With the rate of health care inflation outpacing hospitals' allowable revenue growth, "hospitals are deciding now, as we look at our budgeting, what services we're not going to provide," said Jill Berry Bowen, chief executive officer of Northwestern Medical Center.

The board on Wednesday unanimously settled on a 3.2 percent growth rate target for fiscal 2019. That includes a 2.8 percent allowance for net patient revenues and up to 0.4 percent for health care reform investments.

In a later interview, Mullin said he believed hospital revenues should increase less than 3 percent annually when he first took the care board position last year. But he said he has come to believe that more of an allowance is needed as the state moves toward a new model for health care payments.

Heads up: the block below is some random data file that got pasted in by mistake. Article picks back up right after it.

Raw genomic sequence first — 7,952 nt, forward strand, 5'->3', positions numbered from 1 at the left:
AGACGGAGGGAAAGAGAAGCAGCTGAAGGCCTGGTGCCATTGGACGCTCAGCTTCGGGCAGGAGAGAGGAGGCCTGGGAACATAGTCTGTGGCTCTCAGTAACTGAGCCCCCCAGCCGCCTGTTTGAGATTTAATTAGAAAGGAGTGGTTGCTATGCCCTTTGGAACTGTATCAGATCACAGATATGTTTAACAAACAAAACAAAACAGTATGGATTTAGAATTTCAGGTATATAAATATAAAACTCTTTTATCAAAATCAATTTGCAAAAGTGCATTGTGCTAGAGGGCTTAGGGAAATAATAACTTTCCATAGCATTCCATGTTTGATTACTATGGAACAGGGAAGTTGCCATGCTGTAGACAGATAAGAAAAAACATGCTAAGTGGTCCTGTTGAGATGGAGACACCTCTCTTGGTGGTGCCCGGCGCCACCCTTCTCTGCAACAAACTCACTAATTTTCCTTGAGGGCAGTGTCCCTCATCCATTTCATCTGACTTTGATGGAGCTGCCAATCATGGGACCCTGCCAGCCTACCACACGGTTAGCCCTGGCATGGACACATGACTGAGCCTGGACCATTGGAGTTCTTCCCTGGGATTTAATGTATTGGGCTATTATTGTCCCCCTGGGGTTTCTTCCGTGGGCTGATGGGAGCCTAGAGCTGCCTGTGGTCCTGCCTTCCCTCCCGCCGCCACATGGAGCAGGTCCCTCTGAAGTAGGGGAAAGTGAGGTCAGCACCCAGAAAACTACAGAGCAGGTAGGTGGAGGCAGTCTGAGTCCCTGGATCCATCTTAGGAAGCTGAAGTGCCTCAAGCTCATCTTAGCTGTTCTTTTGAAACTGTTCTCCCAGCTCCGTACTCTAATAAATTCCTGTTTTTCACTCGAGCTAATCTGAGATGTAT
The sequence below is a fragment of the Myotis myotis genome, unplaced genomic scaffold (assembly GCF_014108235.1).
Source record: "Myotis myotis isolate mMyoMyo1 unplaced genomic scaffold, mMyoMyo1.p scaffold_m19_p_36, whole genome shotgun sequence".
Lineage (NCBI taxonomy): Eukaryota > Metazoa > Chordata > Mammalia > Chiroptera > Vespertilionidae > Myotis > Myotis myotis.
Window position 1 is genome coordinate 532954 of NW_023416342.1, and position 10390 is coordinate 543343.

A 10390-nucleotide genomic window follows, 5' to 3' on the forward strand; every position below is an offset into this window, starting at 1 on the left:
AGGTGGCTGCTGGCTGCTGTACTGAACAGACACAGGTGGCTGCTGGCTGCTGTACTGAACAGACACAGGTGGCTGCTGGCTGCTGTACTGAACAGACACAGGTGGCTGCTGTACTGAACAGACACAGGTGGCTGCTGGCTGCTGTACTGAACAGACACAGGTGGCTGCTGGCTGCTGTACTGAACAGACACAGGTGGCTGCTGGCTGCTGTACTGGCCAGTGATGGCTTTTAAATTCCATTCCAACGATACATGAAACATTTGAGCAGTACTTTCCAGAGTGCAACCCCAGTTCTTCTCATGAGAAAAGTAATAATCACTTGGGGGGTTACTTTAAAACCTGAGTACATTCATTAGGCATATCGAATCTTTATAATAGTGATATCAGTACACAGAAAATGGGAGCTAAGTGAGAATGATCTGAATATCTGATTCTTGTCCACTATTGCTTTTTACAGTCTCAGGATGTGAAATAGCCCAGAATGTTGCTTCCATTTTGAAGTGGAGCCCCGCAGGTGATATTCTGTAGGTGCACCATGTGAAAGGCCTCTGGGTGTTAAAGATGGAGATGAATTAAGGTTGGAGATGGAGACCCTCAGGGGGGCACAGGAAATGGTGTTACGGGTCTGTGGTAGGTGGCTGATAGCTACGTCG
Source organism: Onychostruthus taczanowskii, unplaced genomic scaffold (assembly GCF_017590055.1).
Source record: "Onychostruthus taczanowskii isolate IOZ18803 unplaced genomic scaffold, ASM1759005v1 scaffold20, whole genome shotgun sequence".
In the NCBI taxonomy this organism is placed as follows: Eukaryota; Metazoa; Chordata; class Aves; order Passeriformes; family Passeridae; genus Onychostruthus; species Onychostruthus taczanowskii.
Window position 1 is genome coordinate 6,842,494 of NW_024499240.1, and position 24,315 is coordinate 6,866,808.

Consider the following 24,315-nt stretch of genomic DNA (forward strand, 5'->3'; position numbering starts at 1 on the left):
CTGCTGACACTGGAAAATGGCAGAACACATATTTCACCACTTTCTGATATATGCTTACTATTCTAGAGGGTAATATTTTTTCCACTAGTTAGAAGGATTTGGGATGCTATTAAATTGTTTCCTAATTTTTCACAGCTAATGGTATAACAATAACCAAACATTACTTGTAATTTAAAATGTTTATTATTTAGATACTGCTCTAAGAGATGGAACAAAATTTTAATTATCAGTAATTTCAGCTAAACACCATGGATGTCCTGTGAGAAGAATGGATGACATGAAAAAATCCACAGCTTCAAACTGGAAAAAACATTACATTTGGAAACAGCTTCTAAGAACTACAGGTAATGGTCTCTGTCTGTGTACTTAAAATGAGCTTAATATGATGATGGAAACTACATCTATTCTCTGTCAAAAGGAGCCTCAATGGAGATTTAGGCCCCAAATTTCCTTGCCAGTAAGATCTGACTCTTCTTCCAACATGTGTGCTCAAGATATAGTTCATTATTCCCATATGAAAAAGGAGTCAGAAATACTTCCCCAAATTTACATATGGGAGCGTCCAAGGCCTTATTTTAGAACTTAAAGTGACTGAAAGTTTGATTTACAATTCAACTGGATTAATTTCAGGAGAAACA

"I had to reconcile myself to the fact that, if there aren't the resources for hospitals to make the investment into a shift towards population health and away from fee-for-service, that it probably would never happen," Mullin said.

The board took one other action on Wednesday related to fiscal 2019 hospital budgets — a complex move called "rebasing."

The term comes from the fact that hospitals normally would use their budget for the current year in progress — in this case, fiscal year 2018 — as a "base" for building next year's budget.

Board members instead decided that University of Vermont Medical Center and Porter Medical Center, the two hospitals with the highest-percentage revenue overages in fiscal 2017, should instead use that year's fiscal performance as a base for 2019.